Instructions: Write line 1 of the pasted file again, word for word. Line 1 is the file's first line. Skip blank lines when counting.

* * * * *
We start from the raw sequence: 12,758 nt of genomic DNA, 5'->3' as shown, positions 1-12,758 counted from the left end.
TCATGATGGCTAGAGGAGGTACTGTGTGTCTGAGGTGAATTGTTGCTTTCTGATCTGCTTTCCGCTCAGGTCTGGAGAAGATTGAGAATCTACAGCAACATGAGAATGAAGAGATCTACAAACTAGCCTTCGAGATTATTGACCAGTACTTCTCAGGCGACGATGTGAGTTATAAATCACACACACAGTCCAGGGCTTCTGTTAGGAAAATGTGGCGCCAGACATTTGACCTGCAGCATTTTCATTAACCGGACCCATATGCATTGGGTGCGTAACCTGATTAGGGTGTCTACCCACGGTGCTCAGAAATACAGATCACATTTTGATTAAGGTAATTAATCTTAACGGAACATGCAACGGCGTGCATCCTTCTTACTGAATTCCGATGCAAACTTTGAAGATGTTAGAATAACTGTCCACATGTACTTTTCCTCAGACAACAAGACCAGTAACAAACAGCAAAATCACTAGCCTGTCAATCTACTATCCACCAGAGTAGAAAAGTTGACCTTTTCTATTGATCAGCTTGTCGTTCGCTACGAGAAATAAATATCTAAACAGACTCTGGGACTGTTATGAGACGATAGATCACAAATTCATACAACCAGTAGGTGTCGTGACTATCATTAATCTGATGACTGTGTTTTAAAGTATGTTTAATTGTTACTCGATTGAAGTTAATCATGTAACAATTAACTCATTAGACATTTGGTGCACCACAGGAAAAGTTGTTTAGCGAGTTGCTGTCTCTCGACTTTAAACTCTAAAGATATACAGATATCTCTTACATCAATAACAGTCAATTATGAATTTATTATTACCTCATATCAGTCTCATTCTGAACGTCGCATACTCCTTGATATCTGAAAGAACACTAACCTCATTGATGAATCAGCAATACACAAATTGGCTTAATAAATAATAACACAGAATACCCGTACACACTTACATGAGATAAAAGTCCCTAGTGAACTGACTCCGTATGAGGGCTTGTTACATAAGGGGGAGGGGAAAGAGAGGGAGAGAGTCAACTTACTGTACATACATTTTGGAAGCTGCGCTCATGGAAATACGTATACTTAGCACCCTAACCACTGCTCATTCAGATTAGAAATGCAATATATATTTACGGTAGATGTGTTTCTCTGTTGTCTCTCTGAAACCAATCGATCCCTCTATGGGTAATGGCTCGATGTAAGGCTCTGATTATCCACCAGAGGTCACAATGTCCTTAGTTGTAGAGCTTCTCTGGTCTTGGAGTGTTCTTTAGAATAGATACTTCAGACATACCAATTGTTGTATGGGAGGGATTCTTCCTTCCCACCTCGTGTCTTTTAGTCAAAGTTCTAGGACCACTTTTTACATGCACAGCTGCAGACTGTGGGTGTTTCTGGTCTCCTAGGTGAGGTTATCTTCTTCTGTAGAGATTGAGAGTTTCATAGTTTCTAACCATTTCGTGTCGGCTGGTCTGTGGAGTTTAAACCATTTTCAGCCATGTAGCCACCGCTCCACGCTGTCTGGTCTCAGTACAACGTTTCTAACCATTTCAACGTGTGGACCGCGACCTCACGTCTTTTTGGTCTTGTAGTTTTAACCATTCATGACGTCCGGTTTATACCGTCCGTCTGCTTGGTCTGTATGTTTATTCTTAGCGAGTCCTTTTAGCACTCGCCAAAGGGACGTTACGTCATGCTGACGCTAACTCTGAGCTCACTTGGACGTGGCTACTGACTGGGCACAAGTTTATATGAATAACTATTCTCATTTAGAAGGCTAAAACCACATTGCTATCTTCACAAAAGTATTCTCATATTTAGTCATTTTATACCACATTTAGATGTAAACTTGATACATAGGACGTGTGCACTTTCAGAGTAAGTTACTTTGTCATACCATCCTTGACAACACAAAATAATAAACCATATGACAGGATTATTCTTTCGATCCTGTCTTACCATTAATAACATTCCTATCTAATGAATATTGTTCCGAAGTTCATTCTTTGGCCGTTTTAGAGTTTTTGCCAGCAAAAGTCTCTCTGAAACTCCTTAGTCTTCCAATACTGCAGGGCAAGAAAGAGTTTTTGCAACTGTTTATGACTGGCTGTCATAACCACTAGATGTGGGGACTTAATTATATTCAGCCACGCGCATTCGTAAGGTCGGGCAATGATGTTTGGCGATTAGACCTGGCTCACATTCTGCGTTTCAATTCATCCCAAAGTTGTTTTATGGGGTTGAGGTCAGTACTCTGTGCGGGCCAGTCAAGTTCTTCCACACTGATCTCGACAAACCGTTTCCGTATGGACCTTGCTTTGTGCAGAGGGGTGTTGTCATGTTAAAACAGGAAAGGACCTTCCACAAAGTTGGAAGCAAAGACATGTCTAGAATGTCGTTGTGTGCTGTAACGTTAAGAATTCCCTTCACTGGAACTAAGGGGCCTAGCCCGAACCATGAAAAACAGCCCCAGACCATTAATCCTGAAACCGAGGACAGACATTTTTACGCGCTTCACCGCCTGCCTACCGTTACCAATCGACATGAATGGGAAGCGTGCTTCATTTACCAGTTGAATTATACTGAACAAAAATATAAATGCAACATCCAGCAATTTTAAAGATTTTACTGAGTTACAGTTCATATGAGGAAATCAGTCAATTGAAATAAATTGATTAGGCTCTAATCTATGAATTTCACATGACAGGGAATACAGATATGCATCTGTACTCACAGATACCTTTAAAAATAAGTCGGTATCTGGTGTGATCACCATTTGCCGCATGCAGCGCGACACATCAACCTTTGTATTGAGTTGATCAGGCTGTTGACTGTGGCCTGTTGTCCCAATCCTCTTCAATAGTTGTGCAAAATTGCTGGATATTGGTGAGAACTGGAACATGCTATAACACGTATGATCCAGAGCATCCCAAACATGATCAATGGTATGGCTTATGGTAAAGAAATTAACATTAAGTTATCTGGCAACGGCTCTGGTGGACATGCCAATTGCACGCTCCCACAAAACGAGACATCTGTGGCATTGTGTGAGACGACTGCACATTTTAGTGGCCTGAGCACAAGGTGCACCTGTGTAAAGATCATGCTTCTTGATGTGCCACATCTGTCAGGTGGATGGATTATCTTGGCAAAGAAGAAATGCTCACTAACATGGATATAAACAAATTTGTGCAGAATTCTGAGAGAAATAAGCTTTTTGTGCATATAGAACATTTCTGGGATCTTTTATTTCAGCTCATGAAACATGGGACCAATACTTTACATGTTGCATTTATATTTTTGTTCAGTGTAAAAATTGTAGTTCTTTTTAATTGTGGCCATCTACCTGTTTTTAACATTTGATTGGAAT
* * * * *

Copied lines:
We start from the raw sequence: 12,758 nt of genomic DNA, 5'->3' as shown, positions 1-12,758 counted from the left end.